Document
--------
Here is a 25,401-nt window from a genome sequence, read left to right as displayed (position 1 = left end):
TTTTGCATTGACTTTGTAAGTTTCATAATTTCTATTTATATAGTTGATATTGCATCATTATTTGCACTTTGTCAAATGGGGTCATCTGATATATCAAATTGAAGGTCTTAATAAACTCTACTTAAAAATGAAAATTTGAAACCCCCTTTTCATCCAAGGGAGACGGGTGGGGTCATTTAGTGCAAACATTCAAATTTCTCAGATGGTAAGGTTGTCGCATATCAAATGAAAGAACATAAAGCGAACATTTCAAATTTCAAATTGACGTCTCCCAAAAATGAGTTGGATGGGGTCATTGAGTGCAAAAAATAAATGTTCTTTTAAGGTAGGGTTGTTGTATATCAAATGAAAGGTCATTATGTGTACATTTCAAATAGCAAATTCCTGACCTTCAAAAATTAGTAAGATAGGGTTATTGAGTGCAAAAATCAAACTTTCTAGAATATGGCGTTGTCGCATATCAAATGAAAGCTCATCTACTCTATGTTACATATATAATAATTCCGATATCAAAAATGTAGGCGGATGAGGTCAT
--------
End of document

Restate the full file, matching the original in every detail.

Here is a 25,401-nt window from a genome sequence, read left to right as displayed (position 1 = left end):
TTTTGCATTGACTTTGTAAGTTTCATAATTTCTATTTATATAGTTGATATTGCATCATTATTTGCACTTTGTCAAATGGGGTCATCTGATATATCAAATTGAAGGTCTTAATAAACTCTACTTAAAAATGAAAATTTGAAACCCCCTTTTCATCCAAGGGAGACGGGTGGGGTCATTTAGTGCAAACATTCAAATTTCTCAGATGGTAAGGTTGTCGCATATCAAATGAAAGAACATAAAGCGAACATTTCAAATTTCAAATTGACGTCTCCCAAAAATGAGTTGGATGGGGTCATTGAGTGCAAAAAATAAATGTTCTTTTAAGGTAGGGTTGTTGTATATCAAATGAAAGGTCATTATGTGTACATTTCAAATAGCAAATTCCTGACCTTCAAAAATTAGTAAGATAGGGTTATTGAGTGCAAAAATCAAACTTTCTAGAATATGGCGTTGTCGCATATCAAATGAAAGCTCATCTACTCTATGTTACATATATAATAATTCCGATATCAAAAATGTAGGCGGATGAGGTCAT